What is Goldenseal?
Goldenseal (Hydrastis canadensis) has been historically used by Native Americans to help treat a variety of illnesses and ailments, such as skin disorders, ulcers, and fevers. Although wild goldenseal is difficult to find, goldenseal is now available for commercial use in the United States. The root of the plant is usually dried and can be used to make tea, capsules, or extracts. Goldenseal is also commonly available in combination with other products, such as Echinacea spp. Goldenseal products are not currently classified as a controlled substance.
What is the focus of our research?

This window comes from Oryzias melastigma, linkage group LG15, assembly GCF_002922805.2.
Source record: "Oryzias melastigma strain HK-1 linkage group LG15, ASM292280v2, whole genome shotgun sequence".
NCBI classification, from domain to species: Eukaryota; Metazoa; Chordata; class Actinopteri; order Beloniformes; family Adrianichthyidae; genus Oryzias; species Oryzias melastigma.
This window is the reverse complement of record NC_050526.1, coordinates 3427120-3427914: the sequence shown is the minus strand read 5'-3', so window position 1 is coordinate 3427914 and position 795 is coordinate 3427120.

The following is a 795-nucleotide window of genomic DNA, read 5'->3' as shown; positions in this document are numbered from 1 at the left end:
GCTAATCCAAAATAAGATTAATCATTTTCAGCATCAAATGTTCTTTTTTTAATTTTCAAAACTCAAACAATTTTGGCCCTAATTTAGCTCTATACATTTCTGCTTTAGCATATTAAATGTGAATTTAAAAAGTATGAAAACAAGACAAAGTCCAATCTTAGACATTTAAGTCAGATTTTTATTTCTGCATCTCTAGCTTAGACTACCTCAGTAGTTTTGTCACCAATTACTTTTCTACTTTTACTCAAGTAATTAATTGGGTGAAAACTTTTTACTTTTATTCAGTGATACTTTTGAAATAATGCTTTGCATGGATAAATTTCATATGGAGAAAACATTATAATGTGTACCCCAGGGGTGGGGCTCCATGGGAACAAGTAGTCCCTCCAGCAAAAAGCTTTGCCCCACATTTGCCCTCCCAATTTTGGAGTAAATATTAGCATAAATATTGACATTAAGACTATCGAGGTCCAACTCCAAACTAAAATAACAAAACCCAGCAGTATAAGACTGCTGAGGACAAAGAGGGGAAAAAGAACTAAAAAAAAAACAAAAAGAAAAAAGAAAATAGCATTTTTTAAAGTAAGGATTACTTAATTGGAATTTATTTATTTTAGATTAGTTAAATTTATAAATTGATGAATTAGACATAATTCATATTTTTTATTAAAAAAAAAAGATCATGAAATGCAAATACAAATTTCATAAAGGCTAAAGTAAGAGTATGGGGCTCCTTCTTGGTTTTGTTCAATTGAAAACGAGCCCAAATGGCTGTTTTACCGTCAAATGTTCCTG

Previous research has shown that activities of some drug-metabolizing enzymes, specifically cytochrome-P450 (CYP) enzymes 2D6 and 3A4, are significantly reduced following regular administration (i.e. three times daily for 14-28 days) of a low-dose of goldenseal. Despite increasingly abundant research regarding the effects of goldenseal and goldenseal extracts on these drug-metabolizing enzymes, there is limited research about the effects of these products on drug transporters in the body. Therefore, the goal of this research is to assess the effects of goldenseal and goldenseal extracts on CYP enzyme and transporter activity in the human body using probe drug substrates. By understanding how, if applicable, goldenseal and goldenseal constituents inhibit these molecules, we can better predict how certain drugs are broken-down and subsequently cleared from the body.